Arguably the most profound and thought-provoking piece on the album is found in “Hope is Floating”. His emotional state during this track is at its height. A certain amount of fulfillment and hope is expressed… A beautiful world sleeps with a beautiful mind/ they laugh and dance/ they wine and dine/life’s so rich/and full of song/you can stand in its sun/until your shadows long. Homage to nonconformists everywhere (and those who wish they were). It beckons us into the light of the Neo World and is no less than a modern symphony. At this point he’s so convinced about his purpose and message he really can’t believe the life we’re living or the life he once had. “Hope is Floating” yields to “Wicked Stars”, a song were he tells it like it is… I can’t believe you’re down there channel surfing while I’m up here counting stars. He’s almost annoyed by our mundane lives and he’s thinking his is well…so wicked, in the good sense of the word. Feeling he bleeds genius on an almost hemophiliac level. But in the end of this musical section, or Warp* there’s a hint it’s all going to change.
The common thread throughout is this: a sense that the Satellite DJ is thrusting his fist into the mind of the listener, palming his psyche and questioning its worth before turning his attention to a new subject—himself.
The listener can’t help but notice a change in the introspective “Feelings Worn”. Far from being overwrought, it is simply a beautiful display of emotion highlighted by a blended, multi-tracked chorus. The SDJ begins to question himself…how many days have I really swirled in my DJ Satellite around this world? My feelings are worn…and in the end he finally asks…should I lower this thing in a field of corn? He is a man and men come from families. He is obviously is experiencing a void that can be filled with only human contact. A careful consideration he overlooked.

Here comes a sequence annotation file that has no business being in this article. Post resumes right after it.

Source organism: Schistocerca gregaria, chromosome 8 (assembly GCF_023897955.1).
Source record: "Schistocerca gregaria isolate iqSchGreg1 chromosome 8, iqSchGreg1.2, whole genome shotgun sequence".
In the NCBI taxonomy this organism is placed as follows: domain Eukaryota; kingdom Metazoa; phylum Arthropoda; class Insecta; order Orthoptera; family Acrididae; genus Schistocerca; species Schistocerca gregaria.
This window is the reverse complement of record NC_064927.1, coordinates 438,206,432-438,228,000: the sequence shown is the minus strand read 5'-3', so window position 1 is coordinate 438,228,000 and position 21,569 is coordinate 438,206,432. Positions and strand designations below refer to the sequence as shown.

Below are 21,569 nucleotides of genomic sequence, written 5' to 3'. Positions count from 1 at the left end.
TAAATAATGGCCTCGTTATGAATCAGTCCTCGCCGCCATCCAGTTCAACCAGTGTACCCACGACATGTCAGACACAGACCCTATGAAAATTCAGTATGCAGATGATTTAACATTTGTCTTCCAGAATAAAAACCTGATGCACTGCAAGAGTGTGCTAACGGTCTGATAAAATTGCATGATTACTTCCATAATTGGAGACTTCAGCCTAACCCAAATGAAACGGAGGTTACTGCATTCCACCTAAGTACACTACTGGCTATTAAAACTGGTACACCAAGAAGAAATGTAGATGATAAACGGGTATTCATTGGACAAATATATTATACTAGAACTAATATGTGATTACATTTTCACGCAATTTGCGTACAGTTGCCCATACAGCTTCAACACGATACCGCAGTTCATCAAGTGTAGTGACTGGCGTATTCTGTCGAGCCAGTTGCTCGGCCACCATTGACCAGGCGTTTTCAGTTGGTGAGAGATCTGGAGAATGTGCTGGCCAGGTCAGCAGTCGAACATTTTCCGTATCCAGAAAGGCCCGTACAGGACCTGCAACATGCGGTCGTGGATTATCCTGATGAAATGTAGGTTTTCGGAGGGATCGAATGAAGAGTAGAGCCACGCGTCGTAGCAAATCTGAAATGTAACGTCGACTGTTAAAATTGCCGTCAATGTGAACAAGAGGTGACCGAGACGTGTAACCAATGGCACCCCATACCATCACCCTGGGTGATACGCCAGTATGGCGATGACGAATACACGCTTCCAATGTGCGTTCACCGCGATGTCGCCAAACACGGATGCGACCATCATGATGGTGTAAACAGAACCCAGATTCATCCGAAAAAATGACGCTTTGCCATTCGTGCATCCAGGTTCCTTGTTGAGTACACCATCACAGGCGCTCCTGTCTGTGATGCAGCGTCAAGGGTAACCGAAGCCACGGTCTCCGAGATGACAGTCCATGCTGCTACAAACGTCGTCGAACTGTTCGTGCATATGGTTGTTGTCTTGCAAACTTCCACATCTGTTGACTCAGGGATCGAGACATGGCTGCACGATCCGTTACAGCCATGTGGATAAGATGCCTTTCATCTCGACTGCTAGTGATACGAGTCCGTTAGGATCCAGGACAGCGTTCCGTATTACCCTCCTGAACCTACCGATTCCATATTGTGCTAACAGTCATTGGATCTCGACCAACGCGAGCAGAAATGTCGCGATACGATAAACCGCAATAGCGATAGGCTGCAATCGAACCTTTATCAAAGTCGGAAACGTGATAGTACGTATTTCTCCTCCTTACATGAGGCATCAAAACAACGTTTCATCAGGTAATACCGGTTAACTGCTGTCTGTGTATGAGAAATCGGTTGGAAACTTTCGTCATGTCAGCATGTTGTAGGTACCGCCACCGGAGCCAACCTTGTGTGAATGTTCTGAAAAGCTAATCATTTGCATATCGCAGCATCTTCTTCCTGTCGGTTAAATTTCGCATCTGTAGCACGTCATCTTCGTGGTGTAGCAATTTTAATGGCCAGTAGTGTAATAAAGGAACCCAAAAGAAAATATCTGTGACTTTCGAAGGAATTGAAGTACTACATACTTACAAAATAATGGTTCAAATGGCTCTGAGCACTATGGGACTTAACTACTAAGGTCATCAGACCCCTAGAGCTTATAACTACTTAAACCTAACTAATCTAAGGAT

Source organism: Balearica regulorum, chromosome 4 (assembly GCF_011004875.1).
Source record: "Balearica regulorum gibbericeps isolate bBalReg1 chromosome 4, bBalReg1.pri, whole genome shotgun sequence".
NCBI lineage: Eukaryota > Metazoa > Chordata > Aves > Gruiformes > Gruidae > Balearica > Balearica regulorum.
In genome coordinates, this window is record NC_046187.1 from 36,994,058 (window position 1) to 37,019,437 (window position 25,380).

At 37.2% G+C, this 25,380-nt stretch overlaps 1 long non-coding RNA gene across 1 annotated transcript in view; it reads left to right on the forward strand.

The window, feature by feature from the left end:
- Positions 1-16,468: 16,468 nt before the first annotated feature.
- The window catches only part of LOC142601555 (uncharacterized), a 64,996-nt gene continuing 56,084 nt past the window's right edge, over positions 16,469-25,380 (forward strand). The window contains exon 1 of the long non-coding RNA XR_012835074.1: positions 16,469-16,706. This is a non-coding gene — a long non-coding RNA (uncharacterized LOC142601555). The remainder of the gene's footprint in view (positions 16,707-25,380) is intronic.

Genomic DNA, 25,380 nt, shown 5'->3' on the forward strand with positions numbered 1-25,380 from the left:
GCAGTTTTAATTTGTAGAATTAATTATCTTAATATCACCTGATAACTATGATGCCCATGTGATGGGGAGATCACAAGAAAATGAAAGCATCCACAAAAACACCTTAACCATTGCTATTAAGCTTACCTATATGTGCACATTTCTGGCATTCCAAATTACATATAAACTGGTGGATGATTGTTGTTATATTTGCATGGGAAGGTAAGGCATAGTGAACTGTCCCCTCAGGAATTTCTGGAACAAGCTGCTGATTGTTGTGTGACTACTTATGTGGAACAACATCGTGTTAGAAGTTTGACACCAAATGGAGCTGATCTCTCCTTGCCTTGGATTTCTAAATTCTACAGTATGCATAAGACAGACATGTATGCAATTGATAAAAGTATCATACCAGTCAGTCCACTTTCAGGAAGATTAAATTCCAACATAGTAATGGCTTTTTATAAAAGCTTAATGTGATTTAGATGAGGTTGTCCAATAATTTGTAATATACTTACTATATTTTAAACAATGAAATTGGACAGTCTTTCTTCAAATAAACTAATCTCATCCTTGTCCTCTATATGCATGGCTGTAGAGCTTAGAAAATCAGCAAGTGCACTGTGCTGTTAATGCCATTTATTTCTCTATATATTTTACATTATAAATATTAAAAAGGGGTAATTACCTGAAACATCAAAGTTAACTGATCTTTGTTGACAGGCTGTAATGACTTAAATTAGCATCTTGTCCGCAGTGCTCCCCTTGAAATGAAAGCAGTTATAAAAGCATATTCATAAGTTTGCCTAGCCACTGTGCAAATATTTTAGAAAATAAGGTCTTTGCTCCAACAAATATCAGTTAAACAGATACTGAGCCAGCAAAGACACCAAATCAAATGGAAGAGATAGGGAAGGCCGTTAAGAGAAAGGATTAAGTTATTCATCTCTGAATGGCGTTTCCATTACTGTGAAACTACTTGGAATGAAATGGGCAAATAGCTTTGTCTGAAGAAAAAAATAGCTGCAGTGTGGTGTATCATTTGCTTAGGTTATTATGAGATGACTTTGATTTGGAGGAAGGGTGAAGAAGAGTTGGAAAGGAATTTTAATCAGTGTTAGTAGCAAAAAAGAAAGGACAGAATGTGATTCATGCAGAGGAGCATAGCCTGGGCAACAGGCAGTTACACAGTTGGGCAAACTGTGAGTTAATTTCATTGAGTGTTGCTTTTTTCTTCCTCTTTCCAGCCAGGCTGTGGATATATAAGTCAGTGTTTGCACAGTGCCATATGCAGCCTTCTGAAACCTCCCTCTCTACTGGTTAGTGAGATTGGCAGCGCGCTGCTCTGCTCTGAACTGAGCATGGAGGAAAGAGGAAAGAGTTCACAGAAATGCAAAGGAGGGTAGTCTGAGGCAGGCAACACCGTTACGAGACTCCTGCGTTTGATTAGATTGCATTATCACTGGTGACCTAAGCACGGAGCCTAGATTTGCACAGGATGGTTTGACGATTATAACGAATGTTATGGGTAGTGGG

After a one minute lull carried by “Thinking While Sleeping 2”, a musical interlude, “100 Years” pleas with the listener. The SDJ longs for communication…. I can’t hear you/sounds like you’re screaming through marble/so lean over your window sill/ I still have a chance if you will…he eventually realizes the inevitable…in a 100 years we’ll all ghosts… “100 Years” gives way to “Downtime Astroman”, a song that states the obvious…I’m a downtime astroman/you can see me spinning around this here tin can/hear my reverb/like I’m in a garbage can/cause I’m a downtime astroman… In the end The SDJ decides that he doesn’t mind being in space….I don’t mind being in space/you can tell by the look on my face… He’s come the full circle or should I say full orbit. He communicates that with lush vocals throughout the outro of the song weaving in and out of spaced out dueling guitars. Listen for the sound byte taken from NASA’s vault at the end of Warp 4.
“Urban Panic” is the meat of Warp 5. It’s his message to the people to not fear the media and government propaganda. No need for urban panic because its time to redirect our attitudes no matter what culture we hail from. A lecture from space delivered with a driven synth-laden hip-hop beat. He tells us…. I’m flying by your town…carrying a rebellious tone with him. Project 1 concludes with “UB313 Planet 10”, NASA’s name given to the 10th planet in our solar system. This instrumental may serve as a segue to Project 2. Enjoy the experience I surely did.
* The SDJ Project 1 is broken down into 5 Warps. Each Warp contains two to three songs with various interludes.